Situated at the foot of the Harz Mountains, Halberstadt is a town adorned by beautiful religious architecture and traditional timber constructions. It is also well known as being the seat of a historical Jewish community which became the epicentre for the development of Jewish Neo-Orthodoxy. These ideas enabled the preservation of Jewish laws and customs within communities that at the same time were keen to embrace modernity, secular society and the modern world.
Since at least the 13th century, a Jewish community has existed in Halberstadt. Around the year 1700 the famous royal resident of Poland and agent of the Saxon court, Berend Lehmann (1661 – 1730), established here a house of learning, the so called Klaussynagogue. The community grew in importance attracting learned scholars and those interested in learning from them. The Jewish community in Halberstadt became characterised by eruditeness and developed from the middle of the 19th century on into one of the centres of the Jewish Neo-Orthodoxy. Distinguished rabbis such as Eger, Auerbach, Hildesheimer and Hirsch are intrinsically connected with Halberstadt’s history, and transformed it into one of the most important Jewish communities in Middle Germany.
In 1712, a splendid Baroque synagogue, built by the Court Jew Berend Lehmann, was inaugurated. Hidden from view behind the buildings of the Bakenstrasse and Judenstrasse, the cupola of the synagogue surmounted the height of those buildings twice. The synagogue building was the first one in Germany built following a defined architectural concept. At the end of the 19th century, the entrepreneurial Hirsch family decided to invest in the modernisation of the building, extending it by erecting an entrance hall. During the “Night of Broken Glass” – the Progrom Night – on November, 9th, 1938, the synagogue was plundered, and all Tora scrolls were burnt in the street. On November, 18th the building inspection ordered the demolition of the synagogue, which was initiated the next day. The Jewish community of Halberstadt had to bear its costs. The remaining wall which still stands is the outer wall of the former entrance hall. Of the rest of the structure, only the foundations and the flouring have remained. Not a single object from the splendid interior is preserved.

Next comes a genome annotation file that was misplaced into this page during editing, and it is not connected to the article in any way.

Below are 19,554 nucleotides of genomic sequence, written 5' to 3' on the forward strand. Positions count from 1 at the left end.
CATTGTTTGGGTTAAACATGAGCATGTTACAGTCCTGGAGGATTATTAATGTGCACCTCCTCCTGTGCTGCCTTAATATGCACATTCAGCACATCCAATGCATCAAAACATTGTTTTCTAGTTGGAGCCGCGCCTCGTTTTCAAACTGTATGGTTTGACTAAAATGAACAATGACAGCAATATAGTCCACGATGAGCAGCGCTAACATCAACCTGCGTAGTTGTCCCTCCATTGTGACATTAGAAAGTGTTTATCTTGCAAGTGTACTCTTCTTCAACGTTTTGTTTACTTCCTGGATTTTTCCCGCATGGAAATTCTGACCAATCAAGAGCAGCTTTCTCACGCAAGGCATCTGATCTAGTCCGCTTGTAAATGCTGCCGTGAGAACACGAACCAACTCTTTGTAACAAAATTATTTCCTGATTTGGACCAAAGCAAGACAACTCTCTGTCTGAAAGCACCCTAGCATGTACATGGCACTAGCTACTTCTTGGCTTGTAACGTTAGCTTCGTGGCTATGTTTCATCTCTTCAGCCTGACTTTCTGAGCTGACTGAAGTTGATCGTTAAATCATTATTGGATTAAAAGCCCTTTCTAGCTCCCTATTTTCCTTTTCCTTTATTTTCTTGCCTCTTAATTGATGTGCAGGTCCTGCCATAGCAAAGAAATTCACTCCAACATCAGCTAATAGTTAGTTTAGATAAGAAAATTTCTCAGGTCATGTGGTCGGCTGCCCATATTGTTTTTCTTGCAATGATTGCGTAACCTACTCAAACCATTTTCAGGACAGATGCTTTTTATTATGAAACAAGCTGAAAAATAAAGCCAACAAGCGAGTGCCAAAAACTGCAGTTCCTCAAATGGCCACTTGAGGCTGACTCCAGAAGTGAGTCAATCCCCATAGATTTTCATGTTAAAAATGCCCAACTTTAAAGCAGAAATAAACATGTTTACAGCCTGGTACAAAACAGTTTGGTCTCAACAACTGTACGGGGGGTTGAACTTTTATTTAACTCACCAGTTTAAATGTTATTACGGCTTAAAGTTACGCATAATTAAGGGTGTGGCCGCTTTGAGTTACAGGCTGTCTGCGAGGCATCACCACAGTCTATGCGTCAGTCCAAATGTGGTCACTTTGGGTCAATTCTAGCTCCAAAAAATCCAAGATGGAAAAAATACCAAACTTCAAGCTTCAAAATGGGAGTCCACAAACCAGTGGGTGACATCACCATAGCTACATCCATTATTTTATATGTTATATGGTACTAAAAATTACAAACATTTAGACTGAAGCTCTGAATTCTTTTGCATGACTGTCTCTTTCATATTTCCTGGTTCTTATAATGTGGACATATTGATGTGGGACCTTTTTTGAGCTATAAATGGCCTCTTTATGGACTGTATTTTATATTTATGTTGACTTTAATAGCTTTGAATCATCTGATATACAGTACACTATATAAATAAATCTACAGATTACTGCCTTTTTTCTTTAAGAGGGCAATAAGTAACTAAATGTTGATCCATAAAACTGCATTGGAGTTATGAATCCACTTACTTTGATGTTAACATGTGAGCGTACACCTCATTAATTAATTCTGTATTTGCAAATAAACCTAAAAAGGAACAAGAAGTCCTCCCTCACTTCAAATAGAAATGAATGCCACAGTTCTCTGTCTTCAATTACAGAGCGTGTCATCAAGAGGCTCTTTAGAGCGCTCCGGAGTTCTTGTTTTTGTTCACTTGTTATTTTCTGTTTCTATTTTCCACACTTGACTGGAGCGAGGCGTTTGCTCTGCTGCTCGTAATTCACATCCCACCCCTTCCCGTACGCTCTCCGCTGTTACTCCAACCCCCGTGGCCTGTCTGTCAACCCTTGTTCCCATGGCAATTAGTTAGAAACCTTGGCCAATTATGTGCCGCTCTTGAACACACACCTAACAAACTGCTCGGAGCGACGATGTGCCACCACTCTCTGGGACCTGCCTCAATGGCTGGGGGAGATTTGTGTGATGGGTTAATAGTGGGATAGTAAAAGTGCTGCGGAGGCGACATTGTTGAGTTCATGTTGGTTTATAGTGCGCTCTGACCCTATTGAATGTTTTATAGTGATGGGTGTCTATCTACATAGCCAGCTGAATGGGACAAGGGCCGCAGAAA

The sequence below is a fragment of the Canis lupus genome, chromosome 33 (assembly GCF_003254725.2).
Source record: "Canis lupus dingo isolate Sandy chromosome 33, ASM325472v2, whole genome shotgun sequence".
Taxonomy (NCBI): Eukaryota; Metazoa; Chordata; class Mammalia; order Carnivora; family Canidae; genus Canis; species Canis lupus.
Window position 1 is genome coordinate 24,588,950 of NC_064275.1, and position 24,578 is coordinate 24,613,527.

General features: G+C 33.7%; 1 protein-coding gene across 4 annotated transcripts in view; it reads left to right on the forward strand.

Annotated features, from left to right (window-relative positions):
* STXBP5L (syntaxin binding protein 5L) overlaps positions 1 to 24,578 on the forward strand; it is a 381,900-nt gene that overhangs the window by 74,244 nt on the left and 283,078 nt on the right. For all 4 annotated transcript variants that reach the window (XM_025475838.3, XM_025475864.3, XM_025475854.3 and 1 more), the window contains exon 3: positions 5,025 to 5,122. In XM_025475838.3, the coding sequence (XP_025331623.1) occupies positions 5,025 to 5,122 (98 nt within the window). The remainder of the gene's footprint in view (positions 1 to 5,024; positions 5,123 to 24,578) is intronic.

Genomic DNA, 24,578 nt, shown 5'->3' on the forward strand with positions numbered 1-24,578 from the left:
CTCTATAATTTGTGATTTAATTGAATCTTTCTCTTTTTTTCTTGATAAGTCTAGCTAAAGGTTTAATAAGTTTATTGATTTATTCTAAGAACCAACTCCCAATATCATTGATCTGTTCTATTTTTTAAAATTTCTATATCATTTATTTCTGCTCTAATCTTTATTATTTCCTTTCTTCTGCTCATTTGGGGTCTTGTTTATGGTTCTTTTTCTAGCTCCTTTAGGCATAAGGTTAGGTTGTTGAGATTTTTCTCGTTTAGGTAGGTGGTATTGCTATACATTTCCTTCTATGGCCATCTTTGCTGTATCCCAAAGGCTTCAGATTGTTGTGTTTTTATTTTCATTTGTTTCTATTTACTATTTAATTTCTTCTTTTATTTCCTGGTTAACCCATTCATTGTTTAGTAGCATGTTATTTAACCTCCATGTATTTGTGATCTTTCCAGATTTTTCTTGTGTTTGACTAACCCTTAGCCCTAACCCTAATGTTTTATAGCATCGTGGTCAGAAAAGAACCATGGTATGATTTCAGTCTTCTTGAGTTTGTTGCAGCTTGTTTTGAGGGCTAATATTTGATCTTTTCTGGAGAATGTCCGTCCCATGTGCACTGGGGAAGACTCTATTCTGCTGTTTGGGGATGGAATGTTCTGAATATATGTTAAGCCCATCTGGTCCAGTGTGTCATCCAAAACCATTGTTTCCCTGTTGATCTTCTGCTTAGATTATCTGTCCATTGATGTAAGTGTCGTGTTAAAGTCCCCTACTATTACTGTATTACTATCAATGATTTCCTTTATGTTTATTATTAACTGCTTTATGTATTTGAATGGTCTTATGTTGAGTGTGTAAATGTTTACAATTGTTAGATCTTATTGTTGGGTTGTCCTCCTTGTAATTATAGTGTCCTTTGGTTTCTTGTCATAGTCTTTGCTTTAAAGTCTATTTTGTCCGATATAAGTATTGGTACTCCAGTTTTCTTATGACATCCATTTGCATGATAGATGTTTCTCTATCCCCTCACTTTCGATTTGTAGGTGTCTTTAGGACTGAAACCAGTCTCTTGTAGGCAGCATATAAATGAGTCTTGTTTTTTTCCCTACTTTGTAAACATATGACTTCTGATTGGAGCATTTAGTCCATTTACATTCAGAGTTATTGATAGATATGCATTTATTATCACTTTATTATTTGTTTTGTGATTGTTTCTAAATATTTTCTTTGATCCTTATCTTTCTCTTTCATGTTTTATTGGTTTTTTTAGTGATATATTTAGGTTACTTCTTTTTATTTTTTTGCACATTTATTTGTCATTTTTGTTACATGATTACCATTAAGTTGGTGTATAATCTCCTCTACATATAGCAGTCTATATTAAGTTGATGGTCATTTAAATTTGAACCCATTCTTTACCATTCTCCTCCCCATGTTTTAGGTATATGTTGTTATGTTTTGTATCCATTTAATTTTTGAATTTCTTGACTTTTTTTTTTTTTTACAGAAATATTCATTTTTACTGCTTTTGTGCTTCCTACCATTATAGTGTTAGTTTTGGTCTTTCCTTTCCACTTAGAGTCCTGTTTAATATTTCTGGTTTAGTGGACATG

The building complex enshrining the ruins also houses the Moses Mendelssohn Academy with the Berend Lehman Museum. In the vicinity, it can also be found the Klaussynagogue which was established around 1700. Following its traditional purpose, the house became in 1998 again a seat of study and science, a place of encounter and exchange for Judaic knowledge. The synagogue, enclosed by the houses of the Bakenstrasse and Judenstrasse, is now a place of remembrance, where a contemporary art installation stands as a reminder of the destroyed place of prayer.
The main entrance to the remains of the former synagogue leads through the gateway of the Jewish community’s former cantor’s house in Bakenstrasse 56, where a traditional mikveh has been uncovered on its basement. During renovation works on the house, the mikveh, which had previously been filled with rubble and coal, was discovered unexpectedly.
Translated from the Hebrew, mikveh means "accumulation of water". A mikveh, or Jewish ritual bath, is a basin with accumulated water which cannot be filled artificially, but rather has to be filled by a natural flow or by ground water since the Torah says it does not have cleansing properties otherwise. It was used to purify people or religious objects through a ritual bath before partaking in religious activities such as the Sabbath, before important festivities or to prepare people before or after yearly cycles. Nowadays, mikvehs are rarely used by men. It is now mostly a ritual reserved for women in Jewish Orthodoxy, who are required to use a mikveh before their wedding, for the birth of a child and after every menstruation.